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How do you save for retirement when you are self-employed? Use the 10% rule

Steve Strauss

A recent survey by Paychex found that only 30% of small business owners felt even “somewhat confident” that they will be financially ready to retire at some point. The culprit? A lack of savings. Almost 3/4 of those surveyed said that simply being able to save more would ease their concern. 

The good news is that saving for retirement when you work for yourself is not that difficult. Really. I swear. The secret comes from a little book called The Richest Man in Babylon

The book tells the parable of Bansir and Arkad. Every year, no matter how hard he worked, Bansir never seemed to have enough money (sound familiar?) This was all the more frustrating given that his childhood friend Arkad had grown very wealthy, even though Arkad worked no harder than Bansir (sound familiar x2?) 

Bansir had to know what Arkad did differently, and so he asked his friend his secret. 

Arkad told Bansir that it was actually very simple. What he did was to pay himself first. That’s it. Before he paid his bills, before he bought food, paid rent, or anything else, Arkad socked away 10% of his income.  

“I found the road to wealth,” he said, “when I decided that a part of all I earned was mine to keep.” 

Yes, as a small business owner, saving money, especially for retirement, can seem challenging. Indeed, according to Forbes, 70% of the self-employed in America do not save regularly for retirement, and almost a quarter are not saving at all. 

The good news is that implementing the 10% rule is a lot easier than you think. 

One good way to start is simply by setting up an auto-transfer system with your bank, automatically transferring money out of your checking account and into your savings account every month. By doing this, the saving will hardly be noticeable and, equally importantly, you won’t be able to talk yourself out of it. 

Another strategy that works for some people is to find a “finance accountability partner.” The idea here is to have someone to whom you are accountable every month for making, hitting, and sharing your financial goals. In turn, you do the same for them. Being accountable to someone besides yourself works.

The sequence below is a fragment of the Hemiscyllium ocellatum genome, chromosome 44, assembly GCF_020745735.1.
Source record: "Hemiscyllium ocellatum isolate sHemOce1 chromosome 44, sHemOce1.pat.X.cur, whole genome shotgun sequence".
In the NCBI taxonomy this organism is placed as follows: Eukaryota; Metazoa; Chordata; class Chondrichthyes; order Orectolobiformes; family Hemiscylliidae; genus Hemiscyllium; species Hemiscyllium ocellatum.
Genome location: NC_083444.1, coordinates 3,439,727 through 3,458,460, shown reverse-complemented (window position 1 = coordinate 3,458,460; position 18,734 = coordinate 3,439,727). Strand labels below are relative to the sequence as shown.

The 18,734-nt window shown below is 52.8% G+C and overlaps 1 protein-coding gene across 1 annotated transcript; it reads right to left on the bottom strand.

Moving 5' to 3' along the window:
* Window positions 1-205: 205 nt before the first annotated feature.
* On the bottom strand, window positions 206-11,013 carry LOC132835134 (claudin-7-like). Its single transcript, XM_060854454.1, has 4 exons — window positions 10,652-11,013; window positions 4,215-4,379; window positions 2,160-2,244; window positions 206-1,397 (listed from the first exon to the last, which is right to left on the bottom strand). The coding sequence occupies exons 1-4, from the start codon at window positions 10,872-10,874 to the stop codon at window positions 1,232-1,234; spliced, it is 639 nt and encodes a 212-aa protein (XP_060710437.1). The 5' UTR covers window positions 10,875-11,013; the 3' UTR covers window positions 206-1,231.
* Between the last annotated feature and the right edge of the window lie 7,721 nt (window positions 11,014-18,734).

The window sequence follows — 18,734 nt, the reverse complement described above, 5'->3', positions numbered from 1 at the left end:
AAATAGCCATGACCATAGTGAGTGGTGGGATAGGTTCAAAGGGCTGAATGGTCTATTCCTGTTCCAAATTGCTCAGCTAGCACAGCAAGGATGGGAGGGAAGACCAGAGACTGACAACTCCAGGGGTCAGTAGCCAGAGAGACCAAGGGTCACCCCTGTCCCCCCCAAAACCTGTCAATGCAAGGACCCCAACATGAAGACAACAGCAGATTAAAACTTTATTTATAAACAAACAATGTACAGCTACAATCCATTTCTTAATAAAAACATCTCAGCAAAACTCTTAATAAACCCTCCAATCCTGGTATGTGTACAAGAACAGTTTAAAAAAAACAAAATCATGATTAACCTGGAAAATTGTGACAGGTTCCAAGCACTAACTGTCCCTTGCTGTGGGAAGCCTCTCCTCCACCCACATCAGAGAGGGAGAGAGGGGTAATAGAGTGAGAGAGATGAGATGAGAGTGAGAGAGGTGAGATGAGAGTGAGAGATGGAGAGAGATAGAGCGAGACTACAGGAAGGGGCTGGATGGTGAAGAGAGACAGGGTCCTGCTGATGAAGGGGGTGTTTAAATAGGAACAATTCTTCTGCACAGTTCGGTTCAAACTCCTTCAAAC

The next step in this process is the fun stuff. Once you have nailed down, through whatever means necessary, a way to save, then you need to figure out which sort of retirement plan is best for you to invest in. 

Here are some options for “qualified plans” in order of ease of implementation (qualified meaning that they must meet IRS standards, and contributions can be made on a pre-tax basis).  However, keep in mind that some of the more complex plans may offer more flexibility which can mean bigger benefits long-term.   

• Simple IRA: An Individual Retirement Account is quite easy to set up and requires little paper work.   

• SEP IRA: A Simplified Employee Pension Plan, or SEP IRA, is also easy to create and maintain. SEP IRAs allow higher contribution levels than Simple IRAs. 

• Solo 401(k) Plan: This 401(k) plan works just like a 401(k) that you would have if you worked for someone else, except that, as both the employee and the employer, you can potentially contribute more than you could if you were just an employee.    

• Annuities: An annuity is an investment that converts your contributions into periodic payments that can last for life.  

The thing to remember is that advice that Arkad gave to Bansir: Pay yourself first. If you do, you might just become the richest person in Babylon too.

Steve Strauss is an attorney, popular speaker, and the bestselling author of 17 books, including The Small Business Bible. You can learn more about Steve at MrAllBiz.com, get even more tips at his site TheSelfEmployed, and connect with him on Twitter at @SteveStrauss and on Facebook at TheSelfEmployed.

This article originally appeared on USA TODAY: How do you save for retirement when you are self-employed? Use the 10% rule